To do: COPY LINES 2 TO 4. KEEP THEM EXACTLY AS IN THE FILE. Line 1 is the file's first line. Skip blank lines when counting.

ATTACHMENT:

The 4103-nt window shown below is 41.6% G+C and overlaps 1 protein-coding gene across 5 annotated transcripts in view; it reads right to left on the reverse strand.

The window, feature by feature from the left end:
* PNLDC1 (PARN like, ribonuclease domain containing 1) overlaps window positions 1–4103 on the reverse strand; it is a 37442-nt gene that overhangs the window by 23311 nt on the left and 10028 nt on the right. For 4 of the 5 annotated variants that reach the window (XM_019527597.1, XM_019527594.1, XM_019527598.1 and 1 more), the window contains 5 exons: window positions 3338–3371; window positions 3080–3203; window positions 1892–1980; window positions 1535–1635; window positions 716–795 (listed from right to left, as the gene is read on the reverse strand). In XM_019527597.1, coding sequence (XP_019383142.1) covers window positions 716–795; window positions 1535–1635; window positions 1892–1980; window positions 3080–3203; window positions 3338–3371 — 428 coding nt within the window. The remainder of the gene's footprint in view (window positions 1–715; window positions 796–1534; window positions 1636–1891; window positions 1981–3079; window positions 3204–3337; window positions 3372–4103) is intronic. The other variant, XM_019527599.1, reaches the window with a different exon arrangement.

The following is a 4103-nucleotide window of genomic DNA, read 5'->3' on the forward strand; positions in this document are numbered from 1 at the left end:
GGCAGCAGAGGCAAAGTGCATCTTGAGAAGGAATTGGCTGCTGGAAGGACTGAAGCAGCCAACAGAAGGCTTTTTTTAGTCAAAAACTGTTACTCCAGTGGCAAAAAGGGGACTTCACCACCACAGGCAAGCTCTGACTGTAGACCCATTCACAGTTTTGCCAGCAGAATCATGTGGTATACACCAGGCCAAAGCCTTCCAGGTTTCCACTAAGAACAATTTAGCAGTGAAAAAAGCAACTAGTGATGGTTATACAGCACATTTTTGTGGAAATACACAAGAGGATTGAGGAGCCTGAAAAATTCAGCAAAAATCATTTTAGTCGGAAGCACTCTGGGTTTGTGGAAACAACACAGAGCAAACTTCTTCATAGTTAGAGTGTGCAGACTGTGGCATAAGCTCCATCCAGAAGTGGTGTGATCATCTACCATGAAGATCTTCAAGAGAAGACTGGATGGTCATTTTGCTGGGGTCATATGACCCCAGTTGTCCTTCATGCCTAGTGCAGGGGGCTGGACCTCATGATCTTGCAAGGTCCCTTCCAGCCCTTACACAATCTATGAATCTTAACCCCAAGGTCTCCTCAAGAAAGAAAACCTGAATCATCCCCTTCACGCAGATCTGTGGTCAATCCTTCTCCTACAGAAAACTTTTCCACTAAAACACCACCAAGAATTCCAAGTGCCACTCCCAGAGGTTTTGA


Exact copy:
The window, feature by feature from the left end:
* PNLDC1 (PARN like, ribonuclease domain containing 1) overlaps window positions 1–4103 on the reverse strand; it is a 37442-nt gene that overhangs the window by 23311 nt on the left and 10028 nt on the right. For 4 of the 5 annotated variants that reach the window (XM_019527597.1, XM_019527594.1, XM_019527598.1 and 1 more), the window contains 5 exons: window positions 3338–3371; window positions 3080–3203; window positions 1892–1980; window positions 1535–1635; window positions 716–795 (listed from right to left, as the gene is read on the reverse strand). In XM_019527597.1, coding sequence (XP_019383142.1) covers window positions 716–795; window positions 1535–1635; window positions 1892–1980; window positions 3080–3203; window positions 3338–3371 — 428 coding nt within the window. The remainder of the gene's footprint in view (window positions 1–715; window positions 796–1534; window positions 1636–1891; window positions 1981–3079; window positions 3204–3337; window positions 3372–4103) is intronic. The other variant, XM_019527599.1, reaches the window with a different exon arrangement.

The following is a 4103-nucleotide window of genomic DNA, read 5'->3' on the forward strand; positions in this document are numbered from 1 at the left end: